Missing General: Housewife, journalist cry out over harassment, detention

October 11th, 2018
From Pwanagba Agabus, Jos
Sequel to the brutal Army operation in Dura-Du in Jos South Local Government Area of Plateau State over missing Major General Idris Alkali, a house wife, Mrs. Julcit Barde house cried out to government and Nigerians to help rescue her husband Nansel Paul Barde, who has been harassed and incarcerated in Army custody for over one week.
This is even as the Plateau State Punch Newspaper correspondent, Mr. Friday Olokor has lamented his ordeal in military detention having been arrested and incarcerated for 28 hours for no obvious reason.
Mrs. Barde, while addressing a press conference in Jos, said, “Major had approached my husband to give out our property that is near the pond to the soldiers, so that while they carry out their operation they could stay there. Since we are not yet occupying the property, my husband obliged them, and the soldiers occupied it.
But as they evacuated the water from the pond they flooded the building environment with it so much that a part of the collapsed. This prompted my husband to approach the military for compensation.”
She said while her husband complained the Major leading the operation, a General who visited the operation site simply said, “Military don’t pay compensation.” Rather than talk of the compensation, the Army General ordered for his arrest, saying he should know about something about the pond and the missing General. They claimed he was being taken away to help the military with investigation.
She added that, “Since his arrest, I have not seen my husband for over a week, his phones have been switched-off and possibly seized from him. I have not had access to my husband since then. My children cry everyday asking for their father; I have had sleepless nights thinking of the whereabouts of my husband and what must be happening to him.”
She called on President Mohammed Buhari, the Chief of Army Staff, Lt General Tukur Buratai and the general public to intervene for the unconditional release of her husband, querying if it was a crime for her husband to render a help to the Nigerian Army. “As I speak, they are still occupying our property.”
Also speaking, Mr. Barde’s Lawyer, Barrister Andrew Joshua lamented his incarceration for over a week without a charge, describing it as unlawful. He said “I want to believe that General Buratai is not aware that my client is unlawfully being detained. But I use this medium to call on him to order his release.”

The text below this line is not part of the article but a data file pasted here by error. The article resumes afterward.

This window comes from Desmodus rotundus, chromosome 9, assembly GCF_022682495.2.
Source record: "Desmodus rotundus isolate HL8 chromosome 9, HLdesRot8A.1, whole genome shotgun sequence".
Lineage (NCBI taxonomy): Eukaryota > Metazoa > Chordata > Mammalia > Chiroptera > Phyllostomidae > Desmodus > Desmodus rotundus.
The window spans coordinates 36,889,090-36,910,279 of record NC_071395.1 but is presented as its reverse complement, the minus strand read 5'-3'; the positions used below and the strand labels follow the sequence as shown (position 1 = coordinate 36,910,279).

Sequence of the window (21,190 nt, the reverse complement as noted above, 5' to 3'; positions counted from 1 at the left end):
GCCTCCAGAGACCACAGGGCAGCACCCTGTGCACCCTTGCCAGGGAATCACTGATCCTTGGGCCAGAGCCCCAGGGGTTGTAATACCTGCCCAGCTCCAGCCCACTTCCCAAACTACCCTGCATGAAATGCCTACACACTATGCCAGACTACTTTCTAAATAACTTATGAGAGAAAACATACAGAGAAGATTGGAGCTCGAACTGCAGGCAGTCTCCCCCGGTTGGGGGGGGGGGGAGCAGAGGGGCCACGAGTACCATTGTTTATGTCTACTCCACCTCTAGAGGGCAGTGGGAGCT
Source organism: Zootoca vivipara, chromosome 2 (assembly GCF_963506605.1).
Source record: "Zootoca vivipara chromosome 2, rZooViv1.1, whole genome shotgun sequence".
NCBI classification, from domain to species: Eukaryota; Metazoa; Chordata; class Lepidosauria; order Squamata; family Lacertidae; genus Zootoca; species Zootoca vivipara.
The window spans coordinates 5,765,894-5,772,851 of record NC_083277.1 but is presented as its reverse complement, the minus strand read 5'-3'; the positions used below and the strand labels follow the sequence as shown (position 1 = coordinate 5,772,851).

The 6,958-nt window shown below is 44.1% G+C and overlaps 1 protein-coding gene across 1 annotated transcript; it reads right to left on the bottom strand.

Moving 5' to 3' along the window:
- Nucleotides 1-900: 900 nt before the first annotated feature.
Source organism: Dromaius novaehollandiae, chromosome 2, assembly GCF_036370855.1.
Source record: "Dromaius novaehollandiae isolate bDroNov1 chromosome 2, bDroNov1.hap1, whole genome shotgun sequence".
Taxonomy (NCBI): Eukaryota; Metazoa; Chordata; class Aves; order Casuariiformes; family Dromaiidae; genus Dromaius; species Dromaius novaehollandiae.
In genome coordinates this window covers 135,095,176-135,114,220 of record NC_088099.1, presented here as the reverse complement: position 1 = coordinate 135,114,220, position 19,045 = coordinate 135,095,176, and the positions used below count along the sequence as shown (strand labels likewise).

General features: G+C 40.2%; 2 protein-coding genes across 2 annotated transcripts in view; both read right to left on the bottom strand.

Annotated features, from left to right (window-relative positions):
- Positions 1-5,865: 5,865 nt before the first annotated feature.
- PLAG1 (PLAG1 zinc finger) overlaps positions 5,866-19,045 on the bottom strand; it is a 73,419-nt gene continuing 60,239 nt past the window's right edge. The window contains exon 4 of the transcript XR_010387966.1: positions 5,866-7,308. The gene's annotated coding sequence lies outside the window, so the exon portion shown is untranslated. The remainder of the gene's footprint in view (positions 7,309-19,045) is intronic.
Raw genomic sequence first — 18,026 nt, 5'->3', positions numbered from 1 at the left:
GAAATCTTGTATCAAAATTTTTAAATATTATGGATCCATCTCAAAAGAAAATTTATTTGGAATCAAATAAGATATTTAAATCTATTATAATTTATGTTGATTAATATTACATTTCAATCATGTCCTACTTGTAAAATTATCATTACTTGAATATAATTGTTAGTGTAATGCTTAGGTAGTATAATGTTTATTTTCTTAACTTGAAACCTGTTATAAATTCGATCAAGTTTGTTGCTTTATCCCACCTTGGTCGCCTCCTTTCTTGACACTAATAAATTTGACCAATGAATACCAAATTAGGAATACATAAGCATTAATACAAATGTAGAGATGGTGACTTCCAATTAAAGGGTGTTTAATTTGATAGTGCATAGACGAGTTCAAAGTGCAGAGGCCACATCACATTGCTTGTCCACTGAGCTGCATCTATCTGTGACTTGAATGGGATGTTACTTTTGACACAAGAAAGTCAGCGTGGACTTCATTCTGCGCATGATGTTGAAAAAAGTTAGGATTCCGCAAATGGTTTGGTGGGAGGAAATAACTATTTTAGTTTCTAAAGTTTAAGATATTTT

Meanwhile, a human Right Activist, Comrade Gad Shamaki has called on all well-meaning voices in Nigeria to arise over the injustice done to the Barde’s family and other family in similar fate.
 The Punch Newspaper correspondent said, “I came back last (Sunday) night after spending about 28 hours behind bars over a former Chief of Administration in Nigerian Army, General Mohammed Idris Alkali (retd), who had been declared missing in questionable circumstances..

On that Saturday October 6, 2018, I went to the UBA ATM and did cash transaction and decided to buy Irish potatoes and eggs at the popular ANNE BREEZE RESTAURANT in Rayfield area of Jos. The waiters have not brought my food when soldiers in two lorry trucks (about 30 of them), all masked and armed, swooped on the place, shot indiscriminately at sight and arrested every human being they sighted.
Passers-by were not spared; women and persons who were living in nearby houses were picked. Even my identification that I’m a journalist with PUNCH Newspapers didn’t help matters as they did not even want to see my Identity Card. We were 37 victims of invasion, 28 men and 9 women.
While two elderly men in their mid-70s including a retired Chief Superintendent of Police, Chuwang Choji was picked, a serving Army General who was drinking with a young woman I will describe an Eaglet beside him was spared. Choji’s son, Chollom, was not spared as they were picked in their house. The old man just returned home to face the invaders.
As the soldiers drove us, we were told to put off our telephones. The law was that you don’t talk, you don’t move and even when nature, for instance sneezing knocks, you’re in trouble.
The 28 of us (men) were driven to the 3 Division of Nigerian Army in Rukuba Barrack, Jos kept in an uncompleted building. They confiscated all our belongings, including telephones, money, ATM cards, car and house keys.
Many of the victims couldn’t take their cars and personal properties. We had no access to my families; I couldn’t communicate my family, Editors, friends, and colleagues because they took our phones.”
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